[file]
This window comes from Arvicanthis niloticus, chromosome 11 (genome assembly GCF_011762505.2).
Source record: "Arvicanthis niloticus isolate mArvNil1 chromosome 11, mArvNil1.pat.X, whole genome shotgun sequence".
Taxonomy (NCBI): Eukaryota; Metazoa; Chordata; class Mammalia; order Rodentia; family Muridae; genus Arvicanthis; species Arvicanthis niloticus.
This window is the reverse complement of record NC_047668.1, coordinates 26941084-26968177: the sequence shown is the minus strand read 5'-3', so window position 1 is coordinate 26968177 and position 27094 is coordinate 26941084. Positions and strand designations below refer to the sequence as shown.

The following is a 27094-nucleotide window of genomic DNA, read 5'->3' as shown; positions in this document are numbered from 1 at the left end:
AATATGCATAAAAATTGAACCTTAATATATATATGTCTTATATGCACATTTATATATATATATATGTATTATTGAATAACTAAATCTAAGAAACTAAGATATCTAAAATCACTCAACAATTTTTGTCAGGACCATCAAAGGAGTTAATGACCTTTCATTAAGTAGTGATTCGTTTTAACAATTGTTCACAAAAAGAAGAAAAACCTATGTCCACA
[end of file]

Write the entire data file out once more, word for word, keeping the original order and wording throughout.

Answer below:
This window comes from Arvicanthis niloticus, chromosome 11 (genome assembly GCF_011762505.2).
Source record: "Arvicanthis niloticus isolate mArvNil1 chromosome 11, mArvNil1.pat.X, whole genome shotgun sequence".
Taxonomy (NCBI): Eukaryota; Metazoa; Chordata; class Mammalia; order Rodentia; family Muridae; genus Arvicanthis; species Arvicanthis niloticus.
This window is the reverse complement of record NC_047668.1, coordinates 26941084-26968177: the sequence shown is the minus strand read 5'-3', so window position 1 is coordinate 26968177 and position 27094 is coordinate 26941084. Positions and strand designations below refer to the sequence as shown.

The following is a 27094-nucleotide window of genomic DNA, read 5'->3' as shown; positions in this document are numbered from 1 at the left end:
AATATGCATAAAAATTGAACCTTAATATATATATGTCTTATATGCACATTTATATATATATATATGTATTATTGAATAACTAAATCTAAGAAACTAAGATATCTAAAATCACTCAACAATTTTTGTCAGGACCATCAAAGGAGTTAATGACCTTTCATTAAGTAGTGATTCGTTTTAACAATTGTTCACAAAAAGAAGAAAAACCTATGTCCACA